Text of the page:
Many software manufacturers have placed huge emphasis on re-creating the analog synth classics, but only Native Instruments (NI), creators of the ultracomplex

Many software manufacturers have placed huge emphasis on re-creating the analog synth classics, but only Native Instruments (NI), creators of the ultracomplex (Reaktor) and bizarre (Absynth), would take on FM synthesis with such gusto. FM8 is the second coming of NI's original FM7 soft synth, itself a reinvention of the king of FM synthesis, the Yamaha DX7. For those with a dusty DX7 in storage, FM8 can import your original DX (and TX) patches to bring back the glory days of hair mousse, parachute pants and FM synthesis — with NI's killer new style.

I tested FM8 on a dual 2 GHz Power Mac G5 with 1 GB RAM and OS 10.4.7, Tannoy and M-Audio monitors, an Echo audio interface and an Evolution MIDI controller. FM8 was a breeze to install, as was updating and registering it on NI's Website. FM8 recognized the Evolution and Echo straight away and was available without trouble as an Audio Units plug-in.


The basic premise of FM synthesis is simple: One waveform, called a Modulator, modulates another waveform, called a Carrier; the result is a complex new waveform. Though it seems basic, the original DX7 was famous for its revolutionary sound and difficult interface. With FM8, NI has expanded the first tradition while smashing the second. The sound possibilities are gorgeous and vast, as is quickly seen by window shopping through the generous presets — 960 in all, including FM7's Volume I and II. Before even opening the manual, the interface was clear to me. Four main sections — the Application Control Bar, the Navigator, the Editor and the Keyboard — occupy one window. The Application Control Bar provides a snapshot of the most common info and controls, such as the current patch name, CPU load and Open/Save/Import commands. The Navigator works in tandem with the central Editor section. Navigator is a tabbed interface that exposes the heart of FM8; each tab fills the Editor with a common set of controls. For example, click on Browser for a preset list, click on Effects for an effects rack and click on Expert to display the surprisingly noncomplex FM matrix. The Keyboard section can be visible or hidden to save screen space, as can the Navigator and Browser sections. Anyone familiar with Reaktor's clean, modern interface should be pleased. For those up to speed with NI's recent developments, FM8 uses the KoreSound format, so it is ready for full integration into the Kore platform. The one potential missing feature is different-colored skins.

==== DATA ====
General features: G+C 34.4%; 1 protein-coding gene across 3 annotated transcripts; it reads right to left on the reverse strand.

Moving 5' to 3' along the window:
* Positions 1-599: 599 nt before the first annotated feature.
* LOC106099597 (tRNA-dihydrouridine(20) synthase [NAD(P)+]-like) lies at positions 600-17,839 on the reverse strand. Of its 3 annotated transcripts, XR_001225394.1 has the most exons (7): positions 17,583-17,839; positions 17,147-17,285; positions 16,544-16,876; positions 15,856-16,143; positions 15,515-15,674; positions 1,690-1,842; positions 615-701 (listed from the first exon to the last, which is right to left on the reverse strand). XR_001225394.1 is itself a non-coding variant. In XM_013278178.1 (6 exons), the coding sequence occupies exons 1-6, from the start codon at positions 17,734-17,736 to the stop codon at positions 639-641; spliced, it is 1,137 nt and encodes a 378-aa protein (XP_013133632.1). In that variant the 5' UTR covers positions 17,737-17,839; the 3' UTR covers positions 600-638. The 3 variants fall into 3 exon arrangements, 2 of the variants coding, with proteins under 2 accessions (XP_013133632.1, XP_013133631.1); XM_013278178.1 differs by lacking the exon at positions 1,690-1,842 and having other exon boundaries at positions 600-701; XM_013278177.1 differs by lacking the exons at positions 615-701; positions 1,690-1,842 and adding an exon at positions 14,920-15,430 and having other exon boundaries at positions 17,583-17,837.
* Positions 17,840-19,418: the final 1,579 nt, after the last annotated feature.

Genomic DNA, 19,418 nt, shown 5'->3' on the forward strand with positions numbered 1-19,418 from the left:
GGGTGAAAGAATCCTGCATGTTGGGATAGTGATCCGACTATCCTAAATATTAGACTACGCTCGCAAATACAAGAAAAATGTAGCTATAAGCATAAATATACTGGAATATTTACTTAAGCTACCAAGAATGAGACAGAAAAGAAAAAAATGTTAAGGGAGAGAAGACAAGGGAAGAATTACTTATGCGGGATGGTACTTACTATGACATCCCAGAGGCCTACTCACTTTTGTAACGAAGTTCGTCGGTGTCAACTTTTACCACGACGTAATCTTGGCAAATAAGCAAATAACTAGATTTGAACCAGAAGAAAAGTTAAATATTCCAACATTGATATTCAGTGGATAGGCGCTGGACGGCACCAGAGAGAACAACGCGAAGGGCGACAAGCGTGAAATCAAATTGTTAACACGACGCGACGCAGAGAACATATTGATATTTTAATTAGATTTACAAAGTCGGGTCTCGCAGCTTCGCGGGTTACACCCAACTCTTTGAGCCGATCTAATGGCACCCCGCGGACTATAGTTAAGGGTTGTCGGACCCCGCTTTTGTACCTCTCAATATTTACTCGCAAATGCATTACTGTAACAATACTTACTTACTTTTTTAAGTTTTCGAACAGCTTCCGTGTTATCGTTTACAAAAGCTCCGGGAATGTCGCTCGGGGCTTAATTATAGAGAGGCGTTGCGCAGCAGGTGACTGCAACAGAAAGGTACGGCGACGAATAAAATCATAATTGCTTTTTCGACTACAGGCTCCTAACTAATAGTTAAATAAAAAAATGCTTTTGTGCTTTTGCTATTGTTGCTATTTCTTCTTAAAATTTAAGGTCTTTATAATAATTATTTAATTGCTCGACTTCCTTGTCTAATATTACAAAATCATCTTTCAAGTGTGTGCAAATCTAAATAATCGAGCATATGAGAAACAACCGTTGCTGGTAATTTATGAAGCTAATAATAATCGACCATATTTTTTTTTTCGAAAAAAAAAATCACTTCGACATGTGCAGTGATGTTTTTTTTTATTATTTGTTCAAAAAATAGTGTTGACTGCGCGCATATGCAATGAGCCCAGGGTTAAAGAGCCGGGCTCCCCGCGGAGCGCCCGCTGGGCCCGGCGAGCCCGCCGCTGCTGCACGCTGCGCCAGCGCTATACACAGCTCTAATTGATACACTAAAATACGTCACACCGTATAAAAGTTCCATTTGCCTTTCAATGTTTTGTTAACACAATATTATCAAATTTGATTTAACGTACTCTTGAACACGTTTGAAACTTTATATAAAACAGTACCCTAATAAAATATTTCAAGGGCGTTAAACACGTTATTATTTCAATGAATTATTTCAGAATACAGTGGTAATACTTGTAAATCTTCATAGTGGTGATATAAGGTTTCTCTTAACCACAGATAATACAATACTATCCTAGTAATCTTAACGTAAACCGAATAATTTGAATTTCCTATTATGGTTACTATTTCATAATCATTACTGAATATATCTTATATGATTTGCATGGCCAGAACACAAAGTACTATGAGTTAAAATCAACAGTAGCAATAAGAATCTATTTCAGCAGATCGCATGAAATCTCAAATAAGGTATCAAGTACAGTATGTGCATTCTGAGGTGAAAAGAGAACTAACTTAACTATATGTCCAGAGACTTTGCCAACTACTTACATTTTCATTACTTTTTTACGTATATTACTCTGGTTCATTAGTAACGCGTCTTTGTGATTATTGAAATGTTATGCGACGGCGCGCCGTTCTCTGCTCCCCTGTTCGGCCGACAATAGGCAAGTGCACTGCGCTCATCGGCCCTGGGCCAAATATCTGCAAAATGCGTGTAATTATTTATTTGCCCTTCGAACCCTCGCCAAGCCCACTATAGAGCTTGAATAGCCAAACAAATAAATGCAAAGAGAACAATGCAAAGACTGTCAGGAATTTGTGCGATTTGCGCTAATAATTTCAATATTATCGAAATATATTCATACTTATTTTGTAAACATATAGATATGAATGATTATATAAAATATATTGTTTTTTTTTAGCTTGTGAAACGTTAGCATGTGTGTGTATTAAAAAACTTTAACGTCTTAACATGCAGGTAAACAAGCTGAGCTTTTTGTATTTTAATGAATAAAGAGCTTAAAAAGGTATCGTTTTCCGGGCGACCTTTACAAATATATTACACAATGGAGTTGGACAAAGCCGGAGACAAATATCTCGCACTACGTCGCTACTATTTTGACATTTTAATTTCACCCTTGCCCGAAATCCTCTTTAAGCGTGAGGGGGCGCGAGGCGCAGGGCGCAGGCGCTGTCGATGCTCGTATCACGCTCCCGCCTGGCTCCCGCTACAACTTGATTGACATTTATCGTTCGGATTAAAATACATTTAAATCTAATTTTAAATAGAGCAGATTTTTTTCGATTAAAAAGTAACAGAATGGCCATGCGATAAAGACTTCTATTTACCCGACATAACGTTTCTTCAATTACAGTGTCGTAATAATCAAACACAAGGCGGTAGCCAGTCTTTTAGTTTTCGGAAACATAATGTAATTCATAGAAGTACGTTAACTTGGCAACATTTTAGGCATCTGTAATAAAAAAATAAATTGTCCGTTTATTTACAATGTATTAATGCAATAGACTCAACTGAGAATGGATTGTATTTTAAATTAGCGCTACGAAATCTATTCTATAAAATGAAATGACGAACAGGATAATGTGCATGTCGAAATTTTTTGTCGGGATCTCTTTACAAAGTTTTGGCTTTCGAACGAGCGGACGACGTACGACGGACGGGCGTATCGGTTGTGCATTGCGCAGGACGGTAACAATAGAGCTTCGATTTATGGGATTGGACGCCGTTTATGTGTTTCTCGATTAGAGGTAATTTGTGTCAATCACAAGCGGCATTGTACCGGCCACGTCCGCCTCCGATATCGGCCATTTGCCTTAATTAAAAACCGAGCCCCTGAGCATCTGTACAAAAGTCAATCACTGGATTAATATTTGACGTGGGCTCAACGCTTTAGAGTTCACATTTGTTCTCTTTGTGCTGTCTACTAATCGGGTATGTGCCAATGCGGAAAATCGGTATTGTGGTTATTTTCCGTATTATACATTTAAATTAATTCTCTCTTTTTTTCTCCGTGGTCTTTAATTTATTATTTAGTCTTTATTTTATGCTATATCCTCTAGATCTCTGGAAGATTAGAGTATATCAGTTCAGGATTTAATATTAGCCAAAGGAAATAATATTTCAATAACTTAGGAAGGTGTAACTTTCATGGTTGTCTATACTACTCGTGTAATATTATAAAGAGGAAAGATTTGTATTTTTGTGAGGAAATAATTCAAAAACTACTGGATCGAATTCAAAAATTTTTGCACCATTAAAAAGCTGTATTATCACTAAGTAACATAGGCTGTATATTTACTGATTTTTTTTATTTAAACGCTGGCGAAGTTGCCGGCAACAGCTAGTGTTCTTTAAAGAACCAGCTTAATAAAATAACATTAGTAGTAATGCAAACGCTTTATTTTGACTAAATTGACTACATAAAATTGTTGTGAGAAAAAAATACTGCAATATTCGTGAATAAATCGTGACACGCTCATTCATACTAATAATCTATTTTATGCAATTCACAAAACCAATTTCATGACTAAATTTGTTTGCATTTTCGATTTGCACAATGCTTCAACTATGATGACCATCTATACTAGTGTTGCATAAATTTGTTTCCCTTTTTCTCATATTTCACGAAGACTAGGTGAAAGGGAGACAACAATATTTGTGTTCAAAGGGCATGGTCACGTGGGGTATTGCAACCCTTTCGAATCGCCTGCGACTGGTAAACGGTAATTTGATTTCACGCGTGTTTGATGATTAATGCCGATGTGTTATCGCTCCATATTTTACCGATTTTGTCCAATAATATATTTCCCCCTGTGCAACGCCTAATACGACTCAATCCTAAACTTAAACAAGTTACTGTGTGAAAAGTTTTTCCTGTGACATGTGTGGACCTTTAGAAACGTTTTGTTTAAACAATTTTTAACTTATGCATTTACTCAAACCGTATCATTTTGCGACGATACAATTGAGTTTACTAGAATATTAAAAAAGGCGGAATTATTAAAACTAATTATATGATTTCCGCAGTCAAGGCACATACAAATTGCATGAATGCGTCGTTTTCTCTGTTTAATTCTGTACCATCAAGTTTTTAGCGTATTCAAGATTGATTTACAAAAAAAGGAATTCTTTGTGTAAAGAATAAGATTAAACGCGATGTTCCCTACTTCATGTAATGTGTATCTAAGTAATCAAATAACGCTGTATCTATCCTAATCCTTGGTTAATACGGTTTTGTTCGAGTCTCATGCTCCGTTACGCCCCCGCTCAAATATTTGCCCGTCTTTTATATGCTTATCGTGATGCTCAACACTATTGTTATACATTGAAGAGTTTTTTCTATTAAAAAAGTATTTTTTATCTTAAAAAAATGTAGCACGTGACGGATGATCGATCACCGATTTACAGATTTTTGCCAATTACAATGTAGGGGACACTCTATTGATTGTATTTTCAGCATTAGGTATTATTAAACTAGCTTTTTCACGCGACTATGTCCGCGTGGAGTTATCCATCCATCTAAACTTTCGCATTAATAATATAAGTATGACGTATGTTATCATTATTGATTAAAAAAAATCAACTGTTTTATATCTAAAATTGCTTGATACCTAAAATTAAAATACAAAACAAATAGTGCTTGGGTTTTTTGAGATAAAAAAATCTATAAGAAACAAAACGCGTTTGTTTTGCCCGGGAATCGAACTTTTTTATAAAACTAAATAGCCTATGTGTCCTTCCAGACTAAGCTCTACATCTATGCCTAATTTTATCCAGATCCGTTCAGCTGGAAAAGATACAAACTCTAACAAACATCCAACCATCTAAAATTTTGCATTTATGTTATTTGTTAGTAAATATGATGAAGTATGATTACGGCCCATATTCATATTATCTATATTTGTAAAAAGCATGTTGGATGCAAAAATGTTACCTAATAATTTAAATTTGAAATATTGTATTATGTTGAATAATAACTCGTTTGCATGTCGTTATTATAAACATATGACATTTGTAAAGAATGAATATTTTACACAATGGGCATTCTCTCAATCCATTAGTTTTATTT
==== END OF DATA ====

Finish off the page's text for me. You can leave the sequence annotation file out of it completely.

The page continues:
FM8 has enough presets in its goodie bag to keep even the most programming-phobic users happy for some time. Sounds include crystalline, digital-sounding bells; breathy flutes and pads; crushing, distorted guitarlike tones; and '80s arpeggiated buzzing noises. To save preset searching time, it's simple to create custom folders and keep aliases of your favorites or store custom-built presets in any directory you design. Programming patches can be simple or complex; either way is straightforward. The Easy/Morph editor provides basic editing controls that even the most novice synthesist will recognize: two ADSR envelopes, global Output and Effects sections and an LFO and Timbre section with descriptive controls such as Brightness, Detune and Vibrato. The hip new Morph section can seamlessly blend four different sounds, and it can be mapped to MIDI — very cool. The Expert section is where FM synthesis freaks will go nuts. Any waveform (Operator) can act as a Modulator, Carrier or both, and each Operator can be any of 32 waveforms. An intuitive matrix houses the Operators, and any Modulator can be routed to any Carrier. The result is a dizzying array of infinite sonic possibilities, yet if you're not a techie, the manual does a good job of explaining the process.

An excellent new feature is the arpeggiator — fully programmable to a maximum of 32 steps. Arpeggios can play once or repeatedly. They can loop or sync-start to each key press, and sync-to-tempo can be turned on or off. You can manually program each note's pitch, accent, etc. What's really cool is that all parameters, including On, Tie, Accent, Note Order, Octave and Transpose, can be randomized across all 32 steps — hours of fun, for sure.

While there's much more depth in FM8 to cover, the synth is a cinch to get into. Whether you're deep into FM programming or just want to add a no-brainer sound module to your rig, check out FM8. The sound quality is superb, the presets are vast and interesting and the sonic possibilities are endless. FM8 will be a big presence in my own productions from now on.


FM8 > $339

Pros: Excellent sound quality. Large selection of presets. Powerful FM programming engine that's easy and intuitive to use. Well-designed user interface. Simple installation. Fully Kore compatible.

Cons: Extra skins would be an improvement, but there's little to complain about.


Mac: G4/1.4 GHz; 512 MB RAM; OS10.4.x; compatible VST, Audio Units or RTAS host for plug-in use.

PC: Pentium or Athlon/1.4 GHz; 512 MB RAM; Windows XP; compatible VST, DXi or RTAS host for plug-in use.